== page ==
Ian Colebourne: One of the implications of the fourth industrial revolution is basically that it will change the way that we need to look at talent development and training and what the relationship will be between employers and employees.
So we are operating in a model where historically people acquired skills which would deliver a job for life and that is no longer going to be the case. So we much more focus on how we create within our team the ability to lead in a highly volatile and unset world in terms of what the implications will be. I think that, for talent as well, we look at the implications of robotics. I think there are anxieties around what that might mean, but what we are seeing, you know, the economists, a piece of research recently showed any of these technological changes create more implement rather than less. Actually, with robotics it’s, in a simple way, it’s taking the robot out of the human.
So it’s taking away the mundane processing tasks and enabling people to do the more creative, the more human part of work. Those changes are happening and we focus a lot on leadership development within our team, the ability and appetite for continued learning and not in a traditional form. So less around traditional classroom environments, much more around how we can use digital formats, how people can identify within our organization or externally with the partners that we work with, opportunities for specific areas of education, training, so they can think about what might motivate them for the next step. I think this is the volatility point.
Sputnik: Is there a part of this process which will involve e-learning, for example? How much impact does it have?
Ian Colebourne: It’s already. We have a full category of e-learning opportunities, it is driven based in terms of our industry expertise and industry impact that we have.
Deloitte as an organization now has, I think, six university campuses globally, we have our people who join the campus that we have just outside of Brussels and there is part of the traditional format at the Deloitte University, but its supplemented through the e-learning that we offer within the business.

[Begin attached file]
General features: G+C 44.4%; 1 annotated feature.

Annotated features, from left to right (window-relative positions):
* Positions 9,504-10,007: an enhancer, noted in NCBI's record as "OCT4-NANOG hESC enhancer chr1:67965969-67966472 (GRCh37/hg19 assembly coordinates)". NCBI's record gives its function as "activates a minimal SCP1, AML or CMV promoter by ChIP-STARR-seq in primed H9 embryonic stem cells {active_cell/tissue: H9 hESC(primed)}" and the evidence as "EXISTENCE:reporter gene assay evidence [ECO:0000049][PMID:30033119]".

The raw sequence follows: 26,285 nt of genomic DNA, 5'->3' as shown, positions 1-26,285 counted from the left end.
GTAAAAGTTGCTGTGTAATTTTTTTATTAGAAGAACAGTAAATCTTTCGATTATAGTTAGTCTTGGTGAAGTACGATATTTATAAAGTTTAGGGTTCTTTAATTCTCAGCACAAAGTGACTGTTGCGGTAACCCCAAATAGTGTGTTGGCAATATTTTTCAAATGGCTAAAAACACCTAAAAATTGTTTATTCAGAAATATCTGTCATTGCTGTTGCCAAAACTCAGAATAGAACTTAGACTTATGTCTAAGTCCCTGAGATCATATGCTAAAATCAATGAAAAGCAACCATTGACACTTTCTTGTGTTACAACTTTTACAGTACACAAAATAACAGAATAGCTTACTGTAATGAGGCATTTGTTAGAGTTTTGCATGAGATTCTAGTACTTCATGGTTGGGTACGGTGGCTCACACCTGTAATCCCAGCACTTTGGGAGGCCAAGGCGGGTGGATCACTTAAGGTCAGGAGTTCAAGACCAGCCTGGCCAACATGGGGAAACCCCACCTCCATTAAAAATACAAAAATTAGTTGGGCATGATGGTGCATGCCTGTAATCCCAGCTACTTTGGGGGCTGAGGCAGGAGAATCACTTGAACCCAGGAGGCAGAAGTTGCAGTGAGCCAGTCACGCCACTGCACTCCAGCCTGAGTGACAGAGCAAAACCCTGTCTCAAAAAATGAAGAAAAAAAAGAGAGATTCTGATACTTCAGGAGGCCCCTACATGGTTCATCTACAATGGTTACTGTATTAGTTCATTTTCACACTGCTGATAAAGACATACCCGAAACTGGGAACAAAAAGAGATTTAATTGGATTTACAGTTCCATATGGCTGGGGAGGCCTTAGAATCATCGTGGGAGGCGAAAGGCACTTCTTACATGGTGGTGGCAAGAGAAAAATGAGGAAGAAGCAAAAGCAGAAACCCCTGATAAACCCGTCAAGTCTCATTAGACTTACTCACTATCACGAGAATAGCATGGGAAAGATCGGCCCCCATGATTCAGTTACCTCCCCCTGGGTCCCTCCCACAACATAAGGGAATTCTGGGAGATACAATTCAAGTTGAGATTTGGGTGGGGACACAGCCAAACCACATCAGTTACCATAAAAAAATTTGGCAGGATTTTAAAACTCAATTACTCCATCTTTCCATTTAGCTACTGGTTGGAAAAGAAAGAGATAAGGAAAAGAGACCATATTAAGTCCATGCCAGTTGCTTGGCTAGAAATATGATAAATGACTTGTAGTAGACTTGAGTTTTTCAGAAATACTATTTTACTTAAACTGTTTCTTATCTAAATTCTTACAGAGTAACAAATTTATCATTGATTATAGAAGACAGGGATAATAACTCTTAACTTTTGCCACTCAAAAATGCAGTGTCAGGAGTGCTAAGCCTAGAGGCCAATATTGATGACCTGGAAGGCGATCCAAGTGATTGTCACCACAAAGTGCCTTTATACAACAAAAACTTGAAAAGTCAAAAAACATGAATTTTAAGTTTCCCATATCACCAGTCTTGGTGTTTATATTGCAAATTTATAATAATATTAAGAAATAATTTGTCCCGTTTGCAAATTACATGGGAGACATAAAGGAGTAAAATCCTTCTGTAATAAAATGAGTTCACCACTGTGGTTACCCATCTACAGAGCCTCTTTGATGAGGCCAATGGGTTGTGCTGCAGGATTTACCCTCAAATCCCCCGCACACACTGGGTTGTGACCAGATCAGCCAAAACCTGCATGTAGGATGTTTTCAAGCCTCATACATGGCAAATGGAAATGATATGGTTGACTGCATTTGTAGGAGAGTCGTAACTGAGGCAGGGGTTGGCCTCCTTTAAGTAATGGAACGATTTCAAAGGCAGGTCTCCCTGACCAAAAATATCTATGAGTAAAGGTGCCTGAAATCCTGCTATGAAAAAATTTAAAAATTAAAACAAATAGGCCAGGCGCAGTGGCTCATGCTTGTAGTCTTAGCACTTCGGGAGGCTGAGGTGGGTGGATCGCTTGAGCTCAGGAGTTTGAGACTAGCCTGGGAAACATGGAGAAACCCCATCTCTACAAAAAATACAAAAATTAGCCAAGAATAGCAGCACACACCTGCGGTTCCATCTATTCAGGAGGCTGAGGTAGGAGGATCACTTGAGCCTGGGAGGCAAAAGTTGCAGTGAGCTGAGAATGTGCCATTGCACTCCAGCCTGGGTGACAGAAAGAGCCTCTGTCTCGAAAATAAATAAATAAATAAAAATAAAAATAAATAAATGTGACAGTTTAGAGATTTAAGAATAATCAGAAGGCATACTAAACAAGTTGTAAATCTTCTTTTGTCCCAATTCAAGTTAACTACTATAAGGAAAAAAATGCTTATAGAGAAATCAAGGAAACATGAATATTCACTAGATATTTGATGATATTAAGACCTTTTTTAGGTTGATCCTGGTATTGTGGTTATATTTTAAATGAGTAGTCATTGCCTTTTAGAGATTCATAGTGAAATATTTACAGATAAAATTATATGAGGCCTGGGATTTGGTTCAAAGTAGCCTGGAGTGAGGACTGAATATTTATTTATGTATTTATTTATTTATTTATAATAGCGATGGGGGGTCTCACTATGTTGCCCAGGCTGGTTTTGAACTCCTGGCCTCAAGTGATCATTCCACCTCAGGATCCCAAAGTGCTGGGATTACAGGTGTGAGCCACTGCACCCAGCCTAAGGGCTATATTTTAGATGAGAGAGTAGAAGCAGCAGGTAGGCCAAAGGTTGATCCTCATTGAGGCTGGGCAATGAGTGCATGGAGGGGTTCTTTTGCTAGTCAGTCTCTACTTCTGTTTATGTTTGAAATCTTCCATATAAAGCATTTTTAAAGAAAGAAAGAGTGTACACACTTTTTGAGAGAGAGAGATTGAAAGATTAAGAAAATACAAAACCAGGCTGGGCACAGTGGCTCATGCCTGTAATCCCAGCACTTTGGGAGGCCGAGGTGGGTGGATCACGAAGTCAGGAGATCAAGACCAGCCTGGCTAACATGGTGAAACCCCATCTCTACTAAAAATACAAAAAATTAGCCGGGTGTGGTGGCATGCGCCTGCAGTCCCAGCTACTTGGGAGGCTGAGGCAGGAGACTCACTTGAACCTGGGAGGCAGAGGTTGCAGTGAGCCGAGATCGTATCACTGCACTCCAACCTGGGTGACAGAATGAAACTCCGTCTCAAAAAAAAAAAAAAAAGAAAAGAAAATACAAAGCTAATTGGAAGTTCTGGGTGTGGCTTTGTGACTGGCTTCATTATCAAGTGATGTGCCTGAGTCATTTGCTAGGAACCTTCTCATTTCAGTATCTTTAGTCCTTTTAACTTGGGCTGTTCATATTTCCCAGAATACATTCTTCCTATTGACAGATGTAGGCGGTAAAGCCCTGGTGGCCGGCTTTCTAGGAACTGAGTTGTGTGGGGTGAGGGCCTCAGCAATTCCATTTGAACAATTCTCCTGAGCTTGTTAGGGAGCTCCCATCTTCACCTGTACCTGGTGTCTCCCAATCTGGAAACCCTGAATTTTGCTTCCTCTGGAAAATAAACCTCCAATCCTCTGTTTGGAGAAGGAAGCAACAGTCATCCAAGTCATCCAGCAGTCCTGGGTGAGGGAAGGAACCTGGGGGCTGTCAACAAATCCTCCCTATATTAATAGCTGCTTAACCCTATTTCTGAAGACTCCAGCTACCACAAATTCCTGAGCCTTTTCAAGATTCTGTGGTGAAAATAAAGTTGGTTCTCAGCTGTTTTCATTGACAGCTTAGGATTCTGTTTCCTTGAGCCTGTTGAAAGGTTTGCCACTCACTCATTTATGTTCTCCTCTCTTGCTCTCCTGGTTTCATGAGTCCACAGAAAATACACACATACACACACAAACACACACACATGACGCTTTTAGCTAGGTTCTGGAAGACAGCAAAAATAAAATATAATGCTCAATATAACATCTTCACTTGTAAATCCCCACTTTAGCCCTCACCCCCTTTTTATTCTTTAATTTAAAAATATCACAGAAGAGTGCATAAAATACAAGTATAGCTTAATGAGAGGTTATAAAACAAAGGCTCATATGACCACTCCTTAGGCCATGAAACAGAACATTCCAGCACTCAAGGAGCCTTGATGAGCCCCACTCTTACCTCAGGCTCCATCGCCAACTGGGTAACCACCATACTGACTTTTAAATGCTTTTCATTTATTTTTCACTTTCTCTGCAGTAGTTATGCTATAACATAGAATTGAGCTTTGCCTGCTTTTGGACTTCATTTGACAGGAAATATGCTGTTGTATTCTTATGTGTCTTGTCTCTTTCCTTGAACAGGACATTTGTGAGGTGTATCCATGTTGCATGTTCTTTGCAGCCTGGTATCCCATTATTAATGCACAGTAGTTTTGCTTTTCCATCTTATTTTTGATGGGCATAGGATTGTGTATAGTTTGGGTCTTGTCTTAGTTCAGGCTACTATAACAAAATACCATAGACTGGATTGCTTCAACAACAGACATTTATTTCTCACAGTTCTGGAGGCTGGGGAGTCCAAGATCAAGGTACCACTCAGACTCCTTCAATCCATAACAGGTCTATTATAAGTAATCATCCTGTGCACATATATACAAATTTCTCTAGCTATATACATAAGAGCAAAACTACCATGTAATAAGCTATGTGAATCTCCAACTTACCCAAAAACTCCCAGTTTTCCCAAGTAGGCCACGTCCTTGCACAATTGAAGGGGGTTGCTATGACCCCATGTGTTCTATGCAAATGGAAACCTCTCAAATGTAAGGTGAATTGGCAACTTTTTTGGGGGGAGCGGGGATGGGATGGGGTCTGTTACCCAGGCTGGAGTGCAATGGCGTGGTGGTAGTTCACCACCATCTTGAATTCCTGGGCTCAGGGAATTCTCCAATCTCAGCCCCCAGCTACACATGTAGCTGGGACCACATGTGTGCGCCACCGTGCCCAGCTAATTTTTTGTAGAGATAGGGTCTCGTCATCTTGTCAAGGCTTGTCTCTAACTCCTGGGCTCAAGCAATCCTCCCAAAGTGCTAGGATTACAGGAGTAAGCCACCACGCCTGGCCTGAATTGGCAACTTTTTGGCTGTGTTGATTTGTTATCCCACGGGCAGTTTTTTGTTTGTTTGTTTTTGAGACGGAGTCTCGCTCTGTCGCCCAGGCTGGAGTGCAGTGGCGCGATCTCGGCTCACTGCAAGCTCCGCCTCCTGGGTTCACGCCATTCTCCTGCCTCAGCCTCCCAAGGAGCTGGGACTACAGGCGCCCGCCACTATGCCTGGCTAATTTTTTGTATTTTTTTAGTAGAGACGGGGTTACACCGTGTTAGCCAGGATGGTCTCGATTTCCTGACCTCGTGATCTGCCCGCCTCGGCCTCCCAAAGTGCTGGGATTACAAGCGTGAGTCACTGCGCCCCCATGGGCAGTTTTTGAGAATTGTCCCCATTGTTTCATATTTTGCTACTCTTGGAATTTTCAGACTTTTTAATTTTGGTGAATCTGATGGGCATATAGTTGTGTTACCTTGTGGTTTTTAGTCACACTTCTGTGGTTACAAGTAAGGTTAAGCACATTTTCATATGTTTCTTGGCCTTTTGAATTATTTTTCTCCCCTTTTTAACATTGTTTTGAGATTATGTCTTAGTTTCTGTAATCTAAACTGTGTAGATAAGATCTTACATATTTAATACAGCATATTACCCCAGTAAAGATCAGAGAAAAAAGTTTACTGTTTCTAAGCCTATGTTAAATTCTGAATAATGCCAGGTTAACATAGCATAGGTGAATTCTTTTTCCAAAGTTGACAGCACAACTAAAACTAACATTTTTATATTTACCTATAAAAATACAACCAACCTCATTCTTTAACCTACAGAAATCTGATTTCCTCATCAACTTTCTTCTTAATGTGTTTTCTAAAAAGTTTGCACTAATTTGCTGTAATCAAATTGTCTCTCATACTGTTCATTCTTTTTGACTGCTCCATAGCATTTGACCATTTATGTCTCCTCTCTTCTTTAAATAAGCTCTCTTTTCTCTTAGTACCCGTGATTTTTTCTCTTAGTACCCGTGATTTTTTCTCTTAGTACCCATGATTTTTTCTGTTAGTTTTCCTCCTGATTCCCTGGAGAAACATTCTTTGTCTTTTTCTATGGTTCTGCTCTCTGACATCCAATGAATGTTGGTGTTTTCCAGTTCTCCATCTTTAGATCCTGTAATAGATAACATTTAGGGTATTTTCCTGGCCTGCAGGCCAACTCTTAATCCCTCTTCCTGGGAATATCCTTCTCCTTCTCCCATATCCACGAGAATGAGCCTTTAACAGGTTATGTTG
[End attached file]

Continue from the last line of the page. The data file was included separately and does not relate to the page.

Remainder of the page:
Sputnik: One more question that will probably be more about the auditing and consulting part of the business. We see new technologies and new things like crowd lending companies working in a totally different way from the normal banks, doing scoring based on social media, something which will probably be popular with the millennial generation. Do you think that it will change the way the banks work? The process which involves more social media, computers, rather than human regulated processes?
Ian Colebourne: I would say, many of the financial institutions are already embracing a lot of that. For the financial institutions, they want to have better quality decisions around credit and also how they manage risk. So many institutions are already embracing technology in very innovative ways.
And I think that is a trend which is simply cannot be here and will continue, as I say, as I mentioned earlier. So we have great team around analytics, machine learning and part of what the proposition there is, is how you can use data to some extent exclude human bias. We all have innate human characteristics.
We have bias and perception which is often not reflected in data. We’ve been working with a number of financial institutions around improving the process through which, for example, in credit, the terms on which credit is offered, the speed with which credit is offered, the risk in terms of the profile of the borrower.
We have also worked with the institutions on the sales channel and how they are bringing propositions to their clients, improving the client-bank relationship, but also they success with which they’re able to offer and bring new products to their clients. We are able to achieve 200-300 percent improvement on the historic kind of model that they were offering.
Sputnik: Back to the Saint Petersburg Forum, to this event for many, many years we’ve seen politics changing the way this event works and not many foreigners came here in previous years. Right now we see that the American ambassador is among the participants, we see more Western CEOs and more business leaders. Do you feel these changes? Do you see something changing this year in comparison to previous years?
Ian Colebourne: I was at the breakfast and the ambassador joined for that session, very pleased to see that here and we ourselves have probably the most senior delegation that we’ve had for many years, our global CEO is joining us, we have our global head of banking and financial services, he’s on panels around blockchain, we have the chief economist from our China firm, he’s with us and was on a panel this morning with Mr. [Anton] Siluanov [Russian Deputy Prime Minister], and from our Russian business we have a number of the industry group leaders and members of my leadership team. It’s terrific.
It’s an important event for Russian business. And it’s important for us, because it gives us an opportunity to meet with our clients, it gives us an opportunity on the panels that we’re participating in to highlight the ways in which we are changing our own business, but also working with both international and the leading Russian businesses here.
Views and opinions expressed in this article are those of Ian Colebourne and do not necessarily reflect those of Sputnik.
The views and opinions expressed in the article do not necessarily reflect those of Sputnik.